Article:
Axicabtagene ciloleucel (axi-cel; Yescarta) demonstrated significant and durable clinical benefit as well as a manageable safety profile in patients with relapsed or refractory indolent non-Hodgkin lymphoma.
Caron A. Jacobson, MD
An interim analysis of the phase II ZUMA-5 study indicated that axicabtagene ciloleucel (axi-cel; Yescarta) demonstrated significant and durable clinical benefit, with high rates of overall response rate (ORR) and complete response (CR) observed, as well as a manageable safety profile in patients with relapsed or refractory indolent non-Hodgkin lymphoma.1
These interim results, presented at the 2020 ASCO Virtual Scientific Meeting, suggest that axi-cel may be a promising approach for treating this patient population.
“Axi-cel yields high rates of response in indolent B-cell non-Hodgkin lymphoma,” Caron A. Jacobson, MD, of the Dana-Farber Cancer Institute, said during a presentation of the data. “Although longer follow-up is needed, these responses appear to be durable amongst follicular lymphoma patients.”s
Adults with relapsed or refractory follicular lymphoma (FL; grades 1-3a) and marginal zone lymphoma (MZL; nodal or extranodal) after ≥2 lines of therapy (including an anti-CD20 monoclonal antibody [mAb] with an alkylating agent), and an ECOG status of 0 or 1 were eligible for the study. Participants were leukapheresed and received conditioning chemotherapy followed by axi-cel infusion at 2 × 106 CAR T-cells/kg.
The primary endpoint of the study was objective response rate (ORR) by central review. Key secondary endpoints included duration of response (DOR), progression-free survival (PFS), overall survival (OS), safety, and blood levels of cytokines and CAR T-cells.
As of December 16, 2019, 140 patients (FL, n = 124; MZL, n = 16) had received axi-cel with a median follow-up of 15.3 months (range, 1.9-28.8). The median age of the participants was 63 years of age (range, 34-79), 49% of patients were male, 52% had stage IV disease, 51% had ≥ 3 FLIPI, and 49% had high tumor bulk (GELF). Moreover, patients had a median 3 prior lines of therapy, 66% progressed < 2 years after initial anti-CD20 mAb-containing therapy (POD24), and 73% were refractory to the last prior treatment.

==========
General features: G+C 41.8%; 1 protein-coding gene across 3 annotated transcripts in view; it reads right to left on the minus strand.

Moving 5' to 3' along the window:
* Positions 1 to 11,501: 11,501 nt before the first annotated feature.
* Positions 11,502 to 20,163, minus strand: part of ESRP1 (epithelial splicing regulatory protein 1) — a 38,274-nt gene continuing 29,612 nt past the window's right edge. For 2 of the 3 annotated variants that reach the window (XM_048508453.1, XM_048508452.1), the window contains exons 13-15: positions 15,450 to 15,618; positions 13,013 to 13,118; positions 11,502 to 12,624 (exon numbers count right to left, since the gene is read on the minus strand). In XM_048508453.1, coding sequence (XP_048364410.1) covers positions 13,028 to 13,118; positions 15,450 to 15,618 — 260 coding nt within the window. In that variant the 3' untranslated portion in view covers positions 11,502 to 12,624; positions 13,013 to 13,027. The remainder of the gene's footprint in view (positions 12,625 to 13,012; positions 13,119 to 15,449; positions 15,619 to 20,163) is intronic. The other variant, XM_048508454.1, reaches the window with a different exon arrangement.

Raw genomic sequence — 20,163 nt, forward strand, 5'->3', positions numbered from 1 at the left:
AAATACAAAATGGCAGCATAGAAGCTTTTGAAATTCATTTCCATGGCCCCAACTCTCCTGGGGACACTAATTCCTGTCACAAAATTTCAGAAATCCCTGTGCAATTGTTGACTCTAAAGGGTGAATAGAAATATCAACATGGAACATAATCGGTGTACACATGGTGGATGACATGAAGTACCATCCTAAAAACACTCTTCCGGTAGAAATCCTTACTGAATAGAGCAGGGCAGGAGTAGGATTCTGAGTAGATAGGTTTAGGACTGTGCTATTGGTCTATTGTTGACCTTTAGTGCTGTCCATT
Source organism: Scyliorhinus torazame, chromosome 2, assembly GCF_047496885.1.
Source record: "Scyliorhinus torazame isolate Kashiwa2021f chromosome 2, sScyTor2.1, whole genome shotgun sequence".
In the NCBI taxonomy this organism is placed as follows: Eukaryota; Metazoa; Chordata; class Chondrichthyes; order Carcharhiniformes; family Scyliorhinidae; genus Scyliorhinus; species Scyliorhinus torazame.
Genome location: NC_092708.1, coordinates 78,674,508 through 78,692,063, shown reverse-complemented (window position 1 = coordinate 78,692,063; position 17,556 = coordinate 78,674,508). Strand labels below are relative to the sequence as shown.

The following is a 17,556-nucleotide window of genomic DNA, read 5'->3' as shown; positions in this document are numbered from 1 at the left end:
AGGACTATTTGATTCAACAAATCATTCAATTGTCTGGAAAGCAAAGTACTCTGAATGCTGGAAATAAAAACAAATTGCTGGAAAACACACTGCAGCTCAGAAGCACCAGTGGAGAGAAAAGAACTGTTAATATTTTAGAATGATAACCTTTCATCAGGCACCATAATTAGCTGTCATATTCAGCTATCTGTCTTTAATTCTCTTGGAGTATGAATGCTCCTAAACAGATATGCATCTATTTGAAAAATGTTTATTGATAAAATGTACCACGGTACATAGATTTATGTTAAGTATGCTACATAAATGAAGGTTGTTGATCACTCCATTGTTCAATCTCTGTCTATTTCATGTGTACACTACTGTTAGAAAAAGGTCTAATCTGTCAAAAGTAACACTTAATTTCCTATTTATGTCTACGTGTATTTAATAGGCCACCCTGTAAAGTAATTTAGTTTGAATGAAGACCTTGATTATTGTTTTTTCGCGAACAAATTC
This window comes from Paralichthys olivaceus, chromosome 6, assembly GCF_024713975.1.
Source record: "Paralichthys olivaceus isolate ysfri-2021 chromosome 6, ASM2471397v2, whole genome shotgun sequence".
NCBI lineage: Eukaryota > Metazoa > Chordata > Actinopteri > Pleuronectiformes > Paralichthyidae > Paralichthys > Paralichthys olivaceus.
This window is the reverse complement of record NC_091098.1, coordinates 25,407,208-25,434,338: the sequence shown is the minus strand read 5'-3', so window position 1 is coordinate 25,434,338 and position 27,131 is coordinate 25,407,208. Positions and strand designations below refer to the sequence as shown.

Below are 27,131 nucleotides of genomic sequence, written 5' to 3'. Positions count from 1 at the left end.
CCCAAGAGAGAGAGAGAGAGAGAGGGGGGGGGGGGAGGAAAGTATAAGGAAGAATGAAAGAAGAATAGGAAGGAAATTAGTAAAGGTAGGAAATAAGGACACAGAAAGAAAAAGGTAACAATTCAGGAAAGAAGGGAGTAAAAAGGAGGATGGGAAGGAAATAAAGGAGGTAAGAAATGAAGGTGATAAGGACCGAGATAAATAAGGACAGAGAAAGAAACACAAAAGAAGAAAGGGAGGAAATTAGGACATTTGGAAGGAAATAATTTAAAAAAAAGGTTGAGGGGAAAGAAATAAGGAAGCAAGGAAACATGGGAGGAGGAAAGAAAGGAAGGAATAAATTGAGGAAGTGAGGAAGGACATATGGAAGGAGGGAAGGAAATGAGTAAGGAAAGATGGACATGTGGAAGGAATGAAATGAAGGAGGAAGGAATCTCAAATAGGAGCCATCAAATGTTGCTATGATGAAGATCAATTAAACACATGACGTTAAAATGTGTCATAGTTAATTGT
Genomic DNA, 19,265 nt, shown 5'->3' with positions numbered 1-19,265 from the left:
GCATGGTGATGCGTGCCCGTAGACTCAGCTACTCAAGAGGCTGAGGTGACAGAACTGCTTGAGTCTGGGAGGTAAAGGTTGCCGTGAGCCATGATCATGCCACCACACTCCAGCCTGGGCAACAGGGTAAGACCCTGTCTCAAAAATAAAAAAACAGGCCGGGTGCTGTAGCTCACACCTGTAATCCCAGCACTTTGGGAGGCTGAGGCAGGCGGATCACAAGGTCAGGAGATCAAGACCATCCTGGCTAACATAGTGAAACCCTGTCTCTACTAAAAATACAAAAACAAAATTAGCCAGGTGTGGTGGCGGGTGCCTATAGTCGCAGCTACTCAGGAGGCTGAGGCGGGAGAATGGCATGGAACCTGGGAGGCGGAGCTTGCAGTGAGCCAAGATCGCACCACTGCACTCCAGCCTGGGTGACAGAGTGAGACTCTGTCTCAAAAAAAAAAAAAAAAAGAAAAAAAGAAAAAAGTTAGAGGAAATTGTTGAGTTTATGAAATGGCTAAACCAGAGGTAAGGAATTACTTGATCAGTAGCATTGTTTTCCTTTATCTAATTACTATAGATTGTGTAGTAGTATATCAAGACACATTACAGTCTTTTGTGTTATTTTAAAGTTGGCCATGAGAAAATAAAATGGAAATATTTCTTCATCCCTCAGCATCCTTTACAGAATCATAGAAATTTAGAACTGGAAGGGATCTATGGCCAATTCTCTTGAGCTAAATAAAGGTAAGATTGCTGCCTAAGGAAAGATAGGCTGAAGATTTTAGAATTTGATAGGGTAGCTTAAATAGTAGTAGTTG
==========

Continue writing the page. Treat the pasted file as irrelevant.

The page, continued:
Of the 96 patients evaluable for efficacy, the ORR was 93% (95% CI, 86-97) and the complete response (CR) rate was 80% (95% CI, 71-88). The median time to first response was 1 month (range, 0.8-3.1). More specifically, patients with FL (n = 80) had an ORR of 95%, with an 81% CR rate, and those with MZL (n = 16) had an ORR of 81%. With a 75% CR rate.
With a median follow-up of 15.3 months, the estimated DOR in all patients was 20.8 months, and 68% of patients with FL had an ongoing response as of the data cut-off. Moreover, the median PFS was 23.5 months (95% CI, 22.8 - NE) in all patients, and the median OS was not reached. However, the 12-months OS rate was 94.3% (95% CI, 86.8-97.6) for all patients.
All of the study participants were evaluable for safety, and 119 patients (85%) experienced grade ≥ 3 adverse events (AEs). The most commonly observed AEs were neutropenia (34%) and anemia (22%). Additionally, grade ≥ 3 cytokine release syndrome (CRS) and neurologic events (NEs) occurred in 8% and 17% of patients, respectively. There were only 2 grade 5 AEs, including multisystem organ failure in the context of CRS (related to axi-cel) and aortic dissection (unrelated to axi-cel).
“Given the long natural history of these diseases, safety is of paramount importance,” Jacobson said. “The safety profile was manageable and reversible, and appeared to be at least similar to that of axi-cel in aggressive lymphomas.”
The median time to peak of anti-CD19 CAR T-cell levels after axi-cel infusion was 8 days (range, 8 - 371). Furthermore, anti-CD19 CAR T-cells were detectable at 18 months in most patients with evaluable samples (13/15 [87%]).
Notably, in patients with FL, peak CAR T-cell expansion was associated with both grade ≥3 CRS (P = 0.0088) and neurologic events (P = 0.0076). In addition, peak serum analyses across multiple immune programs were associated with grade ≥ 3 CRS, grade ≥ 3 neurologic events, or both in patients with FL.
“This may have implications for the possibility of outpatient therapy for this disease in the future,” said Jacobson.
“Axi-cel appears to be a promising therapeutic approach for patients with relapsed and refractory indolent B-cell non-Hodgkin lymphoma.”
Axi-cel is currently approved by the FDA as a treatment for adult patients with relapsed or refractory large B-cell lymphoma based on findings from the phase II ZUMA-1 trial.2 The agent is indicated specifically following 2 prior therapies for those with diffuse large B-cell lymphoma (DLBCL), primary mediastinal large B-cell lymphoma (PMBCL), high grade B-cell lymphoma, and DLBCL transformed from follicular lymphoma (TFL).